What impact is our current La Niña having? La Niña's are defined as cooler-than-normal water in the central and eastern Tropical Pacific. This can produce large impacts over much of the Pacific basin. Typically, La Niñas favor a storm track that brings many storms into the Pacific Northwest -- which has not occurred so far this winter. Last winter was also a La Niña winter, and the Pacific Northwest's rain and snow was normal, with considerable rain and snow moving down into the Sierra Mountains.
For Alaska there is no dominant La Niña pattern -- some are warm, some are cool, some are wet and others dry. It's pretty much hit and miss. If we look back at some of the big snow years across Southcentral, two of the three were during El Niños.
Historically La Niña's have produced some cooler temperatures in Anchorage, but for snowfall it tends to work out to about normal. Some winters, like 2007-2008 were snowy (93.2"). Others, like 1984-1985, were drier (53.5").
Valdez snowfall during La Niña winters (nine all together with data) indicate snowfall is typically about 15 percent below normal. However there were several substantial snowfalls in La Niña winters: 1975-1976 produced 351 inches and the winter of 1984-1985 total 338 inches. The current seasonal snowfall total of 322 inches in Valdez is certainly substantial, but who knows if it will continue? A new snowfall record would warrant a fresh look.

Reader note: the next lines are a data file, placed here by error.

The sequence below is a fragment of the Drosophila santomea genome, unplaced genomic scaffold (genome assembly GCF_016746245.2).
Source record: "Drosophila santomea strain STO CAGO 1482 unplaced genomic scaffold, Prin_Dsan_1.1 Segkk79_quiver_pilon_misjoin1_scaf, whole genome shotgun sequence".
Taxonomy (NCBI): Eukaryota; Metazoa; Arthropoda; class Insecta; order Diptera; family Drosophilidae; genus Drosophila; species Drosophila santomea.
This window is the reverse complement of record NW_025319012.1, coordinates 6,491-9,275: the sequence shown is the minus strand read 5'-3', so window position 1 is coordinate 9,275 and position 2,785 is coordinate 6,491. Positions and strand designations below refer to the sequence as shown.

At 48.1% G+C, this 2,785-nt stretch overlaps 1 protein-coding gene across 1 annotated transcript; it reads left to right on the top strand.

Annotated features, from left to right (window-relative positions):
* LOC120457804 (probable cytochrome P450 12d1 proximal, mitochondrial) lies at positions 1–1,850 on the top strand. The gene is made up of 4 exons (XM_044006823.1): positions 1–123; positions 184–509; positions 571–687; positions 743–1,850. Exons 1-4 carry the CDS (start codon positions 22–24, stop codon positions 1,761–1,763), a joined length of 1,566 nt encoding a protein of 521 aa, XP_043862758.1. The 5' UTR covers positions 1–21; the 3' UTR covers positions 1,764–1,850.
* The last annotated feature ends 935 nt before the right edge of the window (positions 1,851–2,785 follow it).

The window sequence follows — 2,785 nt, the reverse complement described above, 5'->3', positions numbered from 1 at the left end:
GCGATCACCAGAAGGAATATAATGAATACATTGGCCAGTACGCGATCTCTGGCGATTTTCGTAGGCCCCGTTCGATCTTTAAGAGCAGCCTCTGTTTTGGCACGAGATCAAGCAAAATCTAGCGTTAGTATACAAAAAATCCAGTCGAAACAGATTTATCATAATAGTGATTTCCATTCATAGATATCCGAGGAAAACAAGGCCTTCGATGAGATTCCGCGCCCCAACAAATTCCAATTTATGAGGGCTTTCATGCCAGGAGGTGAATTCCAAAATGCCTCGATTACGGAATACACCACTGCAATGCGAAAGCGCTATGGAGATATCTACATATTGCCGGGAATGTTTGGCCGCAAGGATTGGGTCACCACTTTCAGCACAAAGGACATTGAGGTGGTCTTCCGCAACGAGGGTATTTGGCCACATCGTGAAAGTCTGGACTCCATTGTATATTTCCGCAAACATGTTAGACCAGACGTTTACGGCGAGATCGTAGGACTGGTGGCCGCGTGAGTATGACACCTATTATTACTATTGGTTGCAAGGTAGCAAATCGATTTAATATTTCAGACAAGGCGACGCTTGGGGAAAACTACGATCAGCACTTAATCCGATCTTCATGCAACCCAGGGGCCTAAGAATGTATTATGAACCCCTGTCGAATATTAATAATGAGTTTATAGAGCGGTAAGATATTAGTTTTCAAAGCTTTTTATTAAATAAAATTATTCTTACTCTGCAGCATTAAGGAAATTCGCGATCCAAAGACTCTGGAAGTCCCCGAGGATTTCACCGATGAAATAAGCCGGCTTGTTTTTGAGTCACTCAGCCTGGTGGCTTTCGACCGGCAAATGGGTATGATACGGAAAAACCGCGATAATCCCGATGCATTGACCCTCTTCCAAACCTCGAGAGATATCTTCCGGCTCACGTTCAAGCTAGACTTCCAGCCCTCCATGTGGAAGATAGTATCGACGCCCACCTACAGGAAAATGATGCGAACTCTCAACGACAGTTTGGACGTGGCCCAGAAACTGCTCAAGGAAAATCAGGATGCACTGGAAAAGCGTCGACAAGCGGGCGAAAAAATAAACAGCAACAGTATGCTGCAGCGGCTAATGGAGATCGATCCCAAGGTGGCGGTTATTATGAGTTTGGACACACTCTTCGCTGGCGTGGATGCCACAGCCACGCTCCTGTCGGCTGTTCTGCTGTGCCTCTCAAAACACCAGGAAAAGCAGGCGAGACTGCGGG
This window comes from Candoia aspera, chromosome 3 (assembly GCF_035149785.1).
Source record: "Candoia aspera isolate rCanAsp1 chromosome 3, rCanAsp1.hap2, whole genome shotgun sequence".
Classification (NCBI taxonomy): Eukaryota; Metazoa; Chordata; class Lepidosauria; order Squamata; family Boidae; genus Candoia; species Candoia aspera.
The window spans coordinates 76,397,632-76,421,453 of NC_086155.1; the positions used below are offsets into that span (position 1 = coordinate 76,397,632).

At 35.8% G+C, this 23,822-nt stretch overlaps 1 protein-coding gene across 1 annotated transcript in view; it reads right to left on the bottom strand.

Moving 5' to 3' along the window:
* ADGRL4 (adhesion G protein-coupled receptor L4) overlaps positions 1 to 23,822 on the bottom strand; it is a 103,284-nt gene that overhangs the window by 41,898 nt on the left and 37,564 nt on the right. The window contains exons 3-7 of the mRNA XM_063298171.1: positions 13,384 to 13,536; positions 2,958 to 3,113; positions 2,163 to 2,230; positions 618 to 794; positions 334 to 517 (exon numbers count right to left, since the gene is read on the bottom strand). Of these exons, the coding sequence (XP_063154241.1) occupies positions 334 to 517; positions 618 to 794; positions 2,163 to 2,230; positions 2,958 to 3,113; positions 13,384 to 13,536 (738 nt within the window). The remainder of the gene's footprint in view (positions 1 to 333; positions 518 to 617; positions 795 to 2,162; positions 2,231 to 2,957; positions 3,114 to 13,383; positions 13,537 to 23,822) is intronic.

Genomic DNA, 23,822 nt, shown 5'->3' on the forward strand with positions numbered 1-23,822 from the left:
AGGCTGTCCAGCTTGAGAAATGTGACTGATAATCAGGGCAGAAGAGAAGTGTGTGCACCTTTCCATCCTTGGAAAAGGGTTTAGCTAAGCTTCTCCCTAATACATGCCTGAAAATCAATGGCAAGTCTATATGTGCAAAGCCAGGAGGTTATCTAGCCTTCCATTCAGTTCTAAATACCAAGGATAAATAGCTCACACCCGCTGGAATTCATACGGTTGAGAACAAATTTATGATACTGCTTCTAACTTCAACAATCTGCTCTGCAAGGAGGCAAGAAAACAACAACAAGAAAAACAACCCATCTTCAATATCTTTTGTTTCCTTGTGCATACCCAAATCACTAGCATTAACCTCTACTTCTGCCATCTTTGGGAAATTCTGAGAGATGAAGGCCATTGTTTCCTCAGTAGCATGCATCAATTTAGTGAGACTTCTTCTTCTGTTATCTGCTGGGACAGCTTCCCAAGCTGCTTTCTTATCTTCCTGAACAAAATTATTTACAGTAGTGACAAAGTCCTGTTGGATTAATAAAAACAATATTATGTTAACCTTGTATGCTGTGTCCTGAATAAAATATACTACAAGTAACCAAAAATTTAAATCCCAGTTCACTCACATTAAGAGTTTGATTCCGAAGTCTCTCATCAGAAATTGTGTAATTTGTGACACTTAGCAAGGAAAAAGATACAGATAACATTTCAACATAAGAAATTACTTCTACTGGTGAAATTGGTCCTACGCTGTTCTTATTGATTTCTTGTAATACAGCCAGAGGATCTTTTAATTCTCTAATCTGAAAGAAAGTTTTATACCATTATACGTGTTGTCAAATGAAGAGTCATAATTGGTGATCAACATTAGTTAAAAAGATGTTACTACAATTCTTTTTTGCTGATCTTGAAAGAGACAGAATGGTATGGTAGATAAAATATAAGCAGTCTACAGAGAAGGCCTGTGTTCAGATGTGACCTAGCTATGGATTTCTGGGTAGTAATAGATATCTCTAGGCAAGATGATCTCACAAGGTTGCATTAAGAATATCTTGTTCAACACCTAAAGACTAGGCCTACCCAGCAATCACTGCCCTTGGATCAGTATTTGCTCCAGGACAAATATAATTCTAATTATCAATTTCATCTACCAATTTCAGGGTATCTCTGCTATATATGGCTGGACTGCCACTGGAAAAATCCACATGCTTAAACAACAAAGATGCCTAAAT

Surprise: Alaska weather simply more interesting
A number of weather events this winter have caught the attention of the national media, including the powerful, early November storm that moved through the northern Bering and the deep snowpack along the North Gulf coast.
Why? One possibility is the weather in the continental U.S. has been pretty benign so far, with well below normal snowpack in the mountain ranges of the west due to the big ridge of high pressure noted above. As a result, the media is picking up on Alaska weather because it is more interesting than the weather in the Lower 48. Secondly, weather news has become big business in the age of round-the-clock media on cable TV and the Internet. That prompts a thirst for weather news, even if it's not much of a story beyond human interest.
In conclusion, Southcentral has been buffeted by numerous storms since early November. Valdez, for example, set a new December snowfall total, which is second on the list of all-time snowiest months.
There is however nothing abnormal with these patterns beyond their persistence. If the recent weather continues through the spring, there would be grounds for some serious inquiry into why a seasonal pattern was locked in one particular phase. But if the national media wants to hype Alaska weather, let them. Chalk it up to some free advertising for the tourist industry.
John Papineau, Ph.D is a meteorologist with the National Weather Service in Anchorage whose main interest is the study of wind regimes and various climate issues. Contact Papineau at john.papineau(at)noaa.gov.
Two of Papineau's collegues, Dave Stricklan and Arlene Lundsford, contributed to this report. Papineau also thanks all the cooperative weather observers who gather data from across the state.
Alaska Dispatch Publishing